December 1, 2009
LA JOLLA, CA—The Salk Institute for Biological Studies has received a $4.4 million grant from the National Institutes of Health to build a state-of-the-art data center that will dramatically increase its research computing power for the next decade.
Only one of two such construction grants awarded in California and 14 nationwide, Salk’s latest grant is part of the American Recovery and Reinvestment Act of 2009, which was designed to immediately create jobs and lay a foundation for a robust and sustainable economy through infrastructure modernization projects.
“This NIH grant comes at just the right time considering Salk’s growing strength in computational neurobiology and studies in epigenetics, fields of research that require intense computing power,” said Salk’s President William R. Brody. “Having a modernized data center with the ability to compute and store hundreds of terabytes of information opens the door to a new level of scientific exploration and discovery at the Salk.”
While the Salk Institute’s traditional strength has been in “wet-bench” molecular and genetic research, its influence in computational biology has grown in recent years. Salk investigators now apply increasingly powerful computational approaches, such as neurobiological modeling, to answer an array of research questions.
The Institute’s Crick-Jacobs Center for Computational and Theoretical Biology, the Razavi-Newman Center for Bioinformatics, and the Waitt Advanced Biophotonics Center tie a core of computer-based studies to the more traditional bench research efforts.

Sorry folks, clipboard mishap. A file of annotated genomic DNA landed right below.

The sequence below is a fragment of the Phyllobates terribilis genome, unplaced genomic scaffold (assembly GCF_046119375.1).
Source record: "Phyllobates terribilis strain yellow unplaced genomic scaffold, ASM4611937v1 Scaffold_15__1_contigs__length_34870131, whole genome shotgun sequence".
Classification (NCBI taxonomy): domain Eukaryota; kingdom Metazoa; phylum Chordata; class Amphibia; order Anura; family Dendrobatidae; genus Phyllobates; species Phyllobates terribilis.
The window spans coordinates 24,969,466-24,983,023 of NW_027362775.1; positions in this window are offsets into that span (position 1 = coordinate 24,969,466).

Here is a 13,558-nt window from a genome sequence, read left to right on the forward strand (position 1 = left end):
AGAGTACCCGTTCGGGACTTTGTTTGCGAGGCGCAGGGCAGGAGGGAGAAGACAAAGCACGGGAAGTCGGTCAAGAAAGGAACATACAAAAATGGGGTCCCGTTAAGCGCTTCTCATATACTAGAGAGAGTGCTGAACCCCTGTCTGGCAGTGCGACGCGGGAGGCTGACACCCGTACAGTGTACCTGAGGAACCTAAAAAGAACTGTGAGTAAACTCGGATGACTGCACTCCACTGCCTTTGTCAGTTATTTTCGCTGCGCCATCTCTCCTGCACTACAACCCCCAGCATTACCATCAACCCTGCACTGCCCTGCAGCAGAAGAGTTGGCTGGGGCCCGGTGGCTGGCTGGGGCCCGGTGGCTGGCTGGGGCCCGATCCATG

About the Salk Institute for Biological Studies:
The Salk Institute for Biological Studies is one of the world’s preeminent basic research institutions, where internationally renowned faculty probe fundamental life science questions in a unique, collaborative, and creative environment. Focused both on discovery and on mentoring future generations of researchers, Salk scientists make groundbreaking contributions to our understanding of cancer, aging, Alzheimer’s, diabetes, and cardiovascular disorders by studying neuroscience, genetics, cell and plant biology, and related disciplines.
Faculty achievements have been recognized with numerous honors, including Nobel Prizes and memberships in the National Academy of Sciences. Founded in 1960 by polio vaccine pioneer Jonas Salk, M.D., the Institute is an independent nonprofit organization and architectural landmark.